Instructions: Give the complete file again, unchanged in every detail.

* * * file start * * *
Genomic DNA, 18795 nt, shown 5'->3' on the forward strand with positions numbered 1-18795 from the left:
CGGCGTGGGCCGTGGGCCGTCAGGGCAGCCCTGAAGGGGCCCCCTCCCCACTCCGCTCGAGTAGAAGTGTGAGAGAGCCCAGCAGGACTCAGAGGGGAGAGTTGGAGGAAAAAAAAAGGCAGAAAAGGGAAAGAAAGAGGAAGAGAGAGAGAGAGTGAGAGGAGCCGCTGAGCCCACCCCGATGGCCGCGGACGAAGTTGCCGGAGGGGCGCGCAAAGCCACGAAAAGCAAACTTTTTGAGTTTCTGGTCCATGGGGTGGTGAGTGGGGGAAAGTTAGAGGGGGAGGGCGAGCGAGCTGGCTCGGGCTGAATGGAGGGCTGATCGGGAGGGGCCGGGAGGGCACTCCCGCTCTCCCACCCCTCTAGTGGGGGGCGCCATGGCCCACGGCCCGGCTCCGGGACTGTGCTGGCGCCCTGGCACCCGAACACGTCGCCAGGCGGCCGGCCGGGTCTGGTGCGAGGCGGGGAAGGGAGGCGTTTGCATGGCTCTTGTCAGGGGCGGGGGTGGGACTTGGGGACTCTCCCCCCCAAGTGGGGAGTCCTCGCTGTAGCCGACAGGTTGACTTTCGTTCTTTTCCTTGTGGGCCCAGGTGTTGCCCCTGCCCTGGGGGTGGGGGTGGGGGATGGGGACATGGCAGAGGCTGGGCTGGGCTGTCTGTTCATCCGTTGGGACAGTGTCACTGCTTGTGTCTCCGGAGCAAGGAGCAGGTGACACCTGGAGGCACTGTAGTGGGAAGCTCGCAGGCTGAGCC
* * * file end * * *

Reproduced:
Genomic DNA, 18795 nt, shown 5'->3' on the forward strand with positions numbered 1-18795 from the left:
CGGCGTGGGCCGTGGGCCGTCAGGGCAGCCCTGAAGGGGCCCCCTCCCCACTCCGCTCGAGTAGAAGTGTGAGAGAGCCCAGCAGGACTCAGAGGGGAGAGTTGGAGGAAAAAAAAAGGCAGAAAAGGGAAAGAAAGAGGAAGAGAGAGAGAGAGTGAGAGGAGCCGCTGAGCCCACCCCGATGGCCGCGGACGAAGTTGCCGGAGGGGCGCGCAAAGCCACGAAAAGCAAACTTTTTGAGTTTCTGGTCCATGGGGTGGTGAGTGGGGGAAAGTTAGAGGGGGAGGGCGAGCGAGCTGGCTCGGGCTGAATGGAGGGCTGATCGGGAGGGGCCGGGAGGGCACTCCCGCTCTCCCACCCCTCTAGTGGGGGGCGCCATGGCCCACGGCCCGGCTCCGGGACTGTGCTGGCGCCCTGGCACCCGAACACGTCGCCAGGCGGCCGGCCGGGTCTGGTGCGAGGCGGGGAAGGGAGGCGTTTGCATGGCTCTTGTCAGGGGCGGGGGTGGGACTTGGGGACTCTCCCCCCCAAGTGGGGAGTCCTCGCTGTAGCCGACAGGTTGACTTTCGTTCTTTTCCTTGTGGGCCCAGGTGTTGCCCCTGCCCTGGGGGTGGGGGTGGGGGATGGGGACATGGCAGAGGCTGGGCTGGGCTGTCTGTTCATCCGTTGGGACAGTGTCACTGCTTGTGTCTCCGGAGCAAGGAGCAGGTGACACCTGGAGGCACTGTAGTGGGAAGCTCGCAGGCTGAGCC